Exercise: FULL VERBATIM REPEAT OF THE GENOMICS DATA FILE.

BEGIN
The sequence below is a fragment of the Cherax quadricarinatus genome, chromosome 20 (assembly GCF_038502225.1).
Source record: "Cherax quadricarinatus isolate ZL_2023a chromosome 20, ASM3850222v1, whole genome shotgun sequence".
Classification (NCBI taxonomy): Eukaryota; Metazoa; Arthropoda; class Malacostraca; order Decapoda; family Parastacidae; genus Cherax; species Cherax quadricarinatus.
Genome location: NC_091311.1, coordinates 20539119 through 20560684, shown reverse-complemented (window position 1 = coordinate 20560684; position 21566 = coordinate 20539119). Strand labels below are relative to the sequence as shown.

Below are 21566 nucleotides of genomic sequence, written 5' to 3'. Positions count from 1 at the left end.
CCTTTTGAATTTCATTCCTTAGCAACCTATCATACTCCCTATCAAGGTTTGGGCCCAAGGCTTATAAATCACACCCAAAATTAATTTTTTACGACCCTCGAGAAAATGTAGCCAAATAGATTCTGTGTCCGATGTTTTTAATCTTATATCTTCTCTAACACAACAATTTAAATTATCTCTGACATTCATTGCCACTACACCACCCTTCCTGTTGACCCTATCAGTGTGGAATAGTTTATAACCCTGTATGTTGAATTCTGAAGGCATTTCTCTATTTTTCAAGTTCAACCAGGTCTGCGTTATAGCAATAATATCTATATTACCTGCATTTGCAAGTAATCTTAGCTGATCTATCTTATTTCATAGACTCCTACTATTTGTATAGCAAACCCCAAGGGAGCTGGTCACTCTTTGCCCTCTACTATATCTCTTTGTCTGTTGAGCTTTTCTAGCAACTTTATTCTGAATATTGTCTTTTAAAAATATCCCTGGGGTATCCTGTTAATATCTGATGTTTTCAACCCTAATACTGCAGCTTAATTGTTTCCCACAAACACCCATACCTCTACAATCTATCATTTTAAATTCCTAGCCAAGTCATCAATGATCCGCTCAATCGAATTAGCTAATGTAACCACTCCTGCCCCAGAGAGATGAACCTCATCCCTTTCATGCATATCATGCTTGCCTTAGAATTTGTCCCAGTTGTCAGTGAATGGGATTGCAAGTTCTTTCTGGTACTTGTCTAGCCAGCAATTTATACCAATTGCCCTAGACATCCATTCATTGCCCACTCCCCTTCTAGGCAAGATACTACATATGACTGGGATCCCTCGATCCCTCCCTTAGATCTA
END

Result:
The sequence below is a fragment of the Cherax quadricarinatus genome, chromosome 20 (assembly GCF_038502225.1).
Source record: "Cherax quadricarinatus isolate ZL_2023a chromosome 20, ASM3850222v1, whole genome shotgun sequence".
Classification (NCBI taxonomy): Eukaryota; Metazoa; Arthropoda; class Malacostraca; order Decapoda; family Parastacidae; genus Cherax; species Cherax quadricarinatus.
Genome location: NC_091311.1, coordinates 20539119 through 20560684, shown reverse-complemented (window position 1 = coordinate 20560684; position 21566 = coordinate 20539119). Strand labels below are relative to the sequence as shown.

Below are 21566 nucleotides of genomic sequence, written 5' to 3'. Positions count from 1 at the left end.
CCTTTTGAATTTCATTCCTTAGCAACCTATCATACTCCCTATCAAGGTTTGGGCCCAAGGCTTATAAATCACACCCAAAATTAATTTTTTACGACCCTCGAGAAAATGTAGCCAAATAGATTCTGTGTCCGATGTTTTTAATCTTATATCTTCTCTAACACAACAATTTAAATTATCTCTGACATTCATTGCCACTACACCACCCTTCCTGTTGACCCTATCAGTGTGGAATAGTTTATAACCCTGTATGTTGAATTCTGAAGGCATTTCTCTATTTTTCAAGTTCAACCAGGTCTGCGTTATAGCAATAATATCTATATTACCTGCATTTGCAAGTAATCTTAGCTGATCTATCTTATTTCATAGACTCCTACTATTTGTATAGCAAACCCCAAGGGAGCTGGTCACTCTTTGCCCTCTACTATATCTCTTTGTCTGTTGAGCTTTTCTAGCAACTTTATTCTGAATATTGTCTTTTAAAAATATCCCTGGGGTATCCTGTTAATATCTGATGTTTTCAACCCTAATACTGCAGCTTAATTGTTTCCCACAAACACCCATACCTCTACAATCTATCATTTTAAATTCCTAGCCAAGTCATCAATGATCCGCTCAATCGAATTAGCTAATGTAACCACTCCTGCCCCAGAGAGATGAACCTCATCCCTTTCATGCATATCATGCTTGCCTTAGAATTTGTCCCAGTTGTCAGTGAATGGGATTGCAAGTTCTTTCTGGTACTTGTCTAGCCAGCAATTTATACCAATTGCCCTAGACATCCATTCATTGCCCACTCCCCTTCTAGGCAAGATACTACATATGACTGGGATCCCTCGATCCCTCCCTTAGATCTA